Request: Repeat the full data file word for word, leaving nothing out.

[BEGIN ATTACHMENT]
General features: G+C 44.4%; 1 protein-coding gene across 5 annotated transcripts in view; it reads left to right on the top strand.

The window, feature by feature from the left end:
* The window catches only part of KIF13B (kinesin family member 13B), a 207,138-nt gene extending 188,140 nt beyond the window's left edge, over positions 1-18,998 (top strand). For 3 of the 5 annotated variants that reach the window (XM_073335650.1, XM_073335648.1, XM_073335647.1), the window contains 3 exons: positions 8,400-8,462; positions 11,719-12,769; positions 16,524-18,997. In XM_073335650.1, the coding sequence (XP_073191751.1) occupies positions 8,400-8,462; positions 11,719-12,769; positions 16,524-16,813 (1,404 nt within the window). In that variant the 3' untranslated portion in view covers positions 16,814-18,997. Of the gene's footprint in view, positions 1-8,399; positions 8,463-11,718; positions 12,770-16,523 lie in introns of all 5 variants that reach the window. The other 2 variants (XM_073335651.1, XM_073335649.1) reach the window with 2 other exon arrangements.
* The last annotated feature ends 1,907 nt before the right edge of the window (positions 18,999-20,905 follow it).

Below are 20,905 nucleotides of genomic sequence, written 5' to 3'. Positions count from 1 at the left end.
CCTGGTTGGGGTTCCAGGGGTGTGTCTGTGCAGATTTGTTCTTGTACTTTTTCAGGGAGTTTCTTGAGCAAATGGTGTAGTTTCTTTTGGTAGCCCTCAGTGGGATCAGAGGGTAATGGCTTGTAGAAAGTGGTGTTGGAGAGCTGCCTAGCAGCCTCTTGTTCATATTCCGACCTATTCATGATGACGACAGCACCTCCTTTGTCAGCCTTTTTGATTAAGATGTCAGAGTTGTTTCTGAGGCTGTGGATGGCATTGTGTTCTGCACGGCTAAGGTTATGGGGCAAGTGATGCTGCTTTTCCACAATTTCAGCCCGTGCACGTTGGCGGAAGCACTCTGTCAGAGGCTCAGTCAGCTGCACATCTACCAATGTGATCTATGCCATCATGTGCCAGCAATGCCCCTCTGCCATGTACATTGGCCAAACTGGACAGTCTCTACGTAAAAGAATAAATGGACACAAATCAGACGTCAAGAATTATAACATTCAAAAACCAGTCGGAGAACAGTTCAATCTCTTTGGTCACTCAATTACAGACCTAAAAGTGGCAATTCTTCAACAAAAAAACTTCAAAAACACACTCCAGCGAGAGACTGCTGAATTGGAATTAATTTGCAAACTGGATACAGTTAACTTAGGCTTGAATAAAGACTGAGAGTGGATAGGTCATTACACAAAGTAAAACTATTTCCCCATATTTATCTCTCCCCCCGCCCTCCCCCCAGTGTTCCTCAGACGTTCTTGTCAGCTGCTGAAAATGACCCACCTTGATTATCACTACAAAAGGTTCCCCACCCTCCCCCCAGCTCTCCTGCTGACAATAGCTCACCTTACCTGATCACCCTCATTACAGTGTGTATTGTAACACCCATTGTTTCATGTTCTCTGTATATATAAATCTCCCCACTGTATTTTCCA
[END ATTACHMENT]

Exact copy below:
General features: G+C 44.4%; 1 protein-coding gene across 5 annotated transcripts in view; it reads left to right on the top strand.

The window, feature by feature from the left end:
* The window catches only part of KIF13B (kinesin family member 13B), a 207,138-nt gene extending 188,140 nt beyond the window's left edge, over positions 1-18,998 (top strand). For 3 of the 5 annotated variants that reach the window (XM_073335650.1, XM_073335648.1, XM_073335647.1), the window contains 3 exons: positions 8,400-8,462; positions 11,719-12,769; positions 16,524-18,997. In XM_073335650.1, the coding sequence (XP_073191751.1) occupies positions 8,400-8,462; positions 11,719-12,769; positions 16,524-16,813 (1,404 nt within the window). In that variant the 3' untranslated portion in view covers positions 16,814-18,997. Of the gene's footprint in view, positions 1-8,399; positions 8,463-11,718; positions 12,770-16,523 lie in introns of all 5 variants that reach the window. The other 2 variants (XM_073335651.1, XM_073335649.1) reach the window with 2 other exon arrangements.
* The last annotated feature ends 1,907 nt before the right edge of the window (positions 18,999-20,905 follow it).

Below are 20,905 nucleotides of genomic sequence, written 5' to 3'. Positions count from 1 at the left end.
CCTGGTTGGGGTTCCAGGGGTGTGTCTGTGCAGATTTGTTCTTGTACTTTTTCAGGGAGTTTCTTGAGCAAATGGTGTAGTTTCTTTTGGTAGCCCTCAGTGGGATCAGAGGGTAATGGCTTGTAGAAAGTGGTGTTGGAGAGCTGCCTAGCAGCCTCTTGTTCATATTCCGACCTATTCATGATGACGACAGCACCTCCTTTGTCAGCCTTTTTGATTAAGATGTCAGAGTTGTTTCTGAGGCTGTGGATGGCATTGTGTTCTGCACGGCTAAGGTTATGGGGCAAGTGATGCTGCTTTTCCACAATTTCAGCCCGTGCACGTTGGCGGAAGCACTCTGTCAGAGGCTCAGTCAGCTGCACATCTACCAATGTGATCTATGCCATCATGTGCCAGCAATGCCCCTCTGCCATGTACATTGGCCAAACTGGACAGTCTCTACGTAAAAGAATAAATGGACACAAATCAGACGTCAAGAATTATAACATTCAAAAACCAGTCGGAGAACAGTTCAATCTCTTTGGTCACTCAATTACAGACCTAAAAGTGGCAATTCTTCAACAAAAAAACTTCAAAAACACACTCCAGCGAGAGACTGCTGAATTGGAATTAATTTGCAAACTGGATACAGTTAACTTAGGCTTGAATAAAGACTGAGAGTGGATAGGTCATTACACAAAGTAAAACTATTTCCCCATATTTATCTCTCCCCCCGCCCTCCCCCCAGTGTTCCTCAGACGTTCTTGTCAGCTGCTGAAAATGACCCACCTTGATTATCACTACAAAAGGTTCCCCACCCTCCCCCCAGCTCTCCTGCTGACAATAGCTCACCTTACCTGATCACCCTCATTACAGTGTGTATTGTAACACCCATTGTTTCATGTTCTCTGTATATATAAATCTCCCCACTGTATTTTCCA